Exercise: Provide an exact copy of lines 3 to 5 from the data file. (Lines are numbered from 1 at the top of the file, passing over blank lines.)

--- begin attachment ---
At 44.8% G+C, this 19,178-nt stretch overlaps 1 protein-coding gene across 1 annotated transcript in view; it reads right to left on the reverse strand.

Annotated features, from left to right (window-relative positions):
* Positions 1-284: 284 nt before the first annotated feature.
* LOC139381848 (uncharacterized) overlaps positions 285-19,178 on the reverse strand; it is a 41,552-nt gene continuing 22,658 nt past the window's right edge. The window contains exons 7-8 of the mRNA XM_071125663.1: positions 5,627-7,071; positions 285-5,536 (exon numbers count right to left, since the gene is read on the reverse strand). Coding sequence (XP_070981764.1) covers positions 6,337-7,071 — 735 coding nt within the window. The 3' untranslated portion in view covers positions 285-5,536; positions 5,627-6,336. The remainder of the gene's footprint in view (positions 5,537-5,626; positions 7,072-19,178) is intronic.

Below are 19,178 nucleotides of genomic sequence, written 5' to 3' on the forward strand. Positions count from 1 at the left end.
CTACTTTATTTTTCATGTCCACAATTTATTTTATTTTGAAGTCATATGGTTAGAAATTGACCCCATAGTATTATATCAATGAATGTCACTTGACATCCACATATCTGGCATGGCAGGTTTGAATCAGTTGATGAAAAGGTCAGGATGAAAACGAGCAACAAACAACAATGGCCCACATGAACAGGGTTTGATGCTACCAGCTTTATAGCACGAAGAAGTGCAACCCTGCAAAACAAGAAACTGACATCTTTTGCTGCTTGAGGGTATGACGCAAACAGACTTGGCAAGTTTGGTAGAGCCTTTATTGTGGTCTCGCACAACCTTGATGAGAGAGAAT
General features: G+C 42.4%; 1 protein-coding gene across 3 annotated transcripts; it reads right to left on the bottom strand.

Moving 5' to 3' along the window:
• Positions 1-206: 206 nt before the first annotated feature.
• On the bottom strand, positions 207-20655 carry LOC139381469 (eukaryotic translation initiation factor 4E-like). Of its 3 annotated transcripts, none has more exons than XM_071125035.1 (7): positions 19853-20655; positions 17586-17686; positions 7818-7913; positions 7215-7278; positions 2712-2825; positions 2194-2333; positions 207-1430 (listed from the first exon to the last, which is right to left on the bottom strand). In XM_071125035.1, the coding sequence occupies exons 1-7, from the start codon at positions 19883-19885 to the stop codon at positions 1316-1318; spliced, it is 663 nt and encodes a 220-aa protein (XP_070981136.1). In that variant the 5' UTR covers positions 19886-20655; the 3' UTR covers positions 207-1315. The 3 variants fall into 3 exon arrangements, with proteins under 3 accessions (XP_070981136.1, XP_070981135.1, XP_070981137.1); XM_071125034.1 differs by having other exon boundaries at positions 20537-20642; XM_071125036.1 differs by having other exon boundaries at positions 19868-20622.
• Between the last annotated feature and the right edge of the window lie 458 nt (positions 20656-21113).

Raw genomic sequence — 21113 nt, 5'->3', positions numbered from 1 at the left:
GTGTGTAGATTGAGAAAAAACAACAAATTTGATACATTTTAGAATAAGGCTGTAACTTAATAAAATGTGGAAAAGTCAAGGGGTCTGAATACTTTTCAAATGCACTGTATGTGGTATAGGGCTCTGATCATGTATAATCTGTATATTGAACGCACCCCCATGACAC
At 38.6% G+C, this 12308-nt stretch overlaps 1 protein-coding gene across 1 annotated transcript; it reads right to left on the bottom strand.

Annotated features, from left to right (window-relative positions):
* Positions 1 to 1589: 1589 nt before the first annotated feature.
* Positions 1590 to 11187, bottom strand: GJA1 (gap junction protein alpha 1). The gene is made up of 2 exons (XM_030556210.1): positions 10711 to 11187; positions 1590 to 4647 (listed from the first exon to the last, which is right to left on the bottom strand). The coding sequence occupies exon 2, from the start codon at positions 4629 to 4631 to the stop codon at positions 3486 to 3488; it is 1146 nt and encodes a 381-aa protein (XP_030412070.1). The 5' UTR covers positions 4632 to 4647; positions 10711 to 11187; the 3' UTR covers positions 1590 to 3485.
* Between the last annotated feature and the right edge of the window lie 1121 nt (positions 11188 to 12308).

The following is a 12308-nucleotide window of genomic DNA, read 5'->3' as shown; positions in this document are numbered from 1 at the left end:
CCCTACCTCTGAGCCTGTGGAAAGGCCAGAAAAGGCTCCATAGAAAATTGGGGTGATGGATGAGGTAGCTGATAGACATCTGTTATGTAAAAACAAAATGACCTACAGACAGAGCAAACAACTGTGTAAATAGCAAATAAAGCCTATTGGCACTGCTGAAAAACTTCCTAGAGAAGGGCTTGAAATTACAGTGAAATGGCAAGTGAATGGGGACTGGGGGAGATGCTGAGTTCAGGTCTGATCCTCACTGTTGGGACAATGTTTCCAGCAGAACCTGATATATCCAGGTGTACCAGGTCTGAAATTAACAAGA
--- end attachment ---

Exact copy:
* Positions 1-284: 284 nt before the first annotated feature.
* LOC139381848 (uncharacterized) overlaps positions 285-19,178 on the reverse strand; it is a 41,552-nt gene continuing 22,658 nt past the window's right edge. The window contains exons 7-8 of the mRNA XM_071125663.1: positions 5,627-7,071; positions 285-5,536 (exon numbers count right to left, since the gene is read on the reverse strand). Coding sequence (XP_070981764.1) covers positions 6,337-7,071 — 735 coding nt within the window. The 3' untranslated portion in view covers positions 285-5,536; positions 5,627-6,336. The remainder of the gene's footprint in view (positions 5,537-5,626; positions 7,072-19,178) is intronic.

Below are 19,178 nucleotides of genomic sequence, written 5' to 3' on the forward strand. Positions count from 1 at the left end.